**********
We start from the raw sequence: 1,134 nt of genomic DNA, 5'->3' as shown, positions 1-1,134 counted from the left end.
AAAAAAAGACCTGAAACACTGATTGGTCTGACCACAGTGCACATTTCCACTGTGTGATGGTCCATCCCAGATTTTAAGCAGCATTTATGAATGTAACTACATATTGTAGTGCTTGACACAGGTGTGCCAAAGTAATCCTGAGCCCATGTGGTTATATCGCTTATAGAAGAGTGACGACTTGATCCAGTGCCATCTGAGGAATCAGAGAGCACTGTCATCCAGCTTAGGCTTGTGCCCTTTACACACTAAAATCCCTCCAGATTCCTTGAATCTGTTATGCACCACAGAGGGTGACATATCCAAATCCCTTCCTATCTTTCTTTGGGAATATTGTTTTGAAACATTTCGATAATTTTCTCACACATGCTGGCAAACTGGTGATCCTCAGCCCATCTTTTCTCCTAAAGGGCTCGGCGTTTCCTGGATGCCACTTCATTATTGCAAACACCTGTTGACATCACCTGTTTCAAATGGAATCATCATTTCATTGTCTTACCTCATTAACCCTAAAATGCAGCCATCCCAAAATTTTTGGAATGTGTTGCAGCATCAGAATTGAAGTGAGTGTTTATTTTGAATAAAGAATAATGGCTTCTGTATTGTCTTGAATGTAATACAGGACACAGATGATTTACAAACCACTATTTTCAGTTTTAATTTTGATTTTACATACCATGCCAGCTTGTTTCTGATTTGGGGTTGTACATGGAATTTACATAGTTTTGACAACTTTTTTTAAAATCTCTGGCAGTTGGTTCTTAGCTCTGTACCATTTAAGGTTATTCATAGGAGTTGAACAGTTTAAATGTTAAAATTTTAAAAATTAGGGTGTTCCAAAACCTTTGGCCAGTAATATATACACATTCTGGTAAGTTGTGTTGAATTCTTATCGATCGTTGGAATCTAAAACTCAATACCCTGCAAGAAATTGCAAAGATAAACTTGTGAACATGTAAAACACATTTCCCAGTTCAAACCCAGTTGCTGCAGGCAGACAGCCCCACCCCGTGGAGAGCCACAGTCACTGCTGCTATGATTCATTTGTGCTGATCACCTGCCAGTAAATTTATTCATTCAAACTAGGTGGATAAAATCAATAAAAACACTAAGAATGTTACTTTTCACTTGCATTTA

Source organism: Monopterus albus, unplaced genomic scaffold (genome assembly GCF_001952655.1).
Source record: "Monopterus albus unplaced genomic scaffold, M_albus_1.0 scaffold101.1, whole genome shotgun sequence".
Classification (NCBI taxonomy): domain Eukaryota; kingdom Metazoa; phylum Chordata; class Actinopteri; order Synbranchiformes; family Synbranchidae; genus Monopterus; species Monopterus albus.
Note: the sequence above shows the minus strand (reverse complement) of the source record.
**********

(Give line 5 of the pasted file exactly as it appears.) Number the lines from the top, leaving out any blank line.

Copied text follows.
Classification (NCBI taxonomy): domain Eukaryota; kingdom Metazoa; phylum Chordata; class Actinopteri; order Synbranchiformes; family Synbranchidae; genus Monopterus; species Monopterus albus.